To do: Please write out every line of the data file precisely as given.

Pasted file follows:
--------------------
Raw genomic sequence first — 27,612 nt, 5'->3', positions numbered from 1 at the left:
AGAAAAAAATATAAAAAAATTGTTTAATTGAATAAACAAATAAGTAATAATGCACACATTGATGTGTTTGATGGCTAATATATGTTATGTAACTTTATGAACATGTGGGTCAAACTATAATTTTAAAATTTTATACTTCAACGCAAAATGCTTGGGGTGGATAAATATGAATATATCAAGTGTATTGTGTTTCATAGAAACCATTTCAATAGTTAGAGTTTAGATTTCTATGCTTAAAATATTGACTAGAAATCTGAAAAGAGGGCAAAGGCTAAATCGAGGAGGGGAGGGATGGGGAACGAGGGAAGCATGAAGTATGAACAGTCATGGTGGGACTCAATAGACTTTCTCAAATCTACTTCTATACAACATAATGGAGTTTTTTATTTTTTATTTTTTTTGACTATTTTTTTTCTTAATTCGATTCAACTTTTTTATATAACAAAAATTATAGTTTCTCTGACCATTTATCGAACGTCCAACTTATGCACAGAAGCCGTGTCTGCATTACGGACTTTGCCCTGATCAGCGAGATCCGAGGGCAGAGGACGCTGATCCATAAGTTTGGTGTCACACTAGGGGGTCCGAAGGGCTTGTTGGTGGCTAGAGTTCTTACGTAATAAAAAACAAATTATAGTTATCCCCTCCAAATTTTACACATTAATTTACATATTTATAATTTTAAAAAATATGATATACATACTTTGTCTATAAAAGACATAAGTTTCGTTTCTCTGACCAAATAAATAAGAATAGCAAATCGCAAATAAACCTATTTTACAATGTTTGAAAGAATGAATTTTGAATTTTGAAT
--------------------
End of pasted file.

Raw genomic sequence first — 27,612 nt, 5'->3', positions numbered from 1 at the left:
AGAAAAAAATATAAAAAAATTGTTTAATTGAATAAACAAATAAGTAATAATGCACACATTGATGTGTTTGATGGCTAATATATGTTATGTAACTTTATGAACATGTGGGTCAAACTATAATTTTAAAATTTTATACTTCAACGCAAAATGCTTGGGGTGGATAAATATGAATATATCAAGTGTATTGTGTTTCATAGAAACCATTTCAATAGTTAGAGTTTAGATTTCTATGCTTAAAATATTGACTAGAAATCTGAAAAGAGGGCAAAGGCTAAATCGAGGAGGGGAGGGATGGGGAACGAGGGAAGCATGAAGTATGAACAGTCATGGTGGGACTCAATAGACTTTCTCAAATCTACTTCTATACAACATAATGGAGTTTTTTATTTTTTATTTTTTTTGACTATTTTTTTTCTTAATTCGATTCAACTTTTTTATATAACAAAAATTATAGTTTCTCTGACCATTTATCGAACGTCCAACTTATGCACAGAAGCCGTGTCTGCATTACGGACTTTGCCCTGATCAGCGAGATCCGAGGGCAGAGGACGCTGATCCATAAGTTTGGTGTCACACTAGGGGGTCCGAAGGGCTTGTTGGTGGCTAGAGTTCTTACGTAATAAAAAACAAATTATAGTTATCCCCTCCAAATTTTACACATTAATTTACATATTTATAATTTTAAAAAATATGATATACATACTTTGTCTATAAAAGACATAAGTTTCGTTTCTCTGACCAAATAAATAAGAATAGCAAATCGCAAATAAACCTATTTTACAATGTTTGAAAGAATGAATTTTGAATTTTGAAT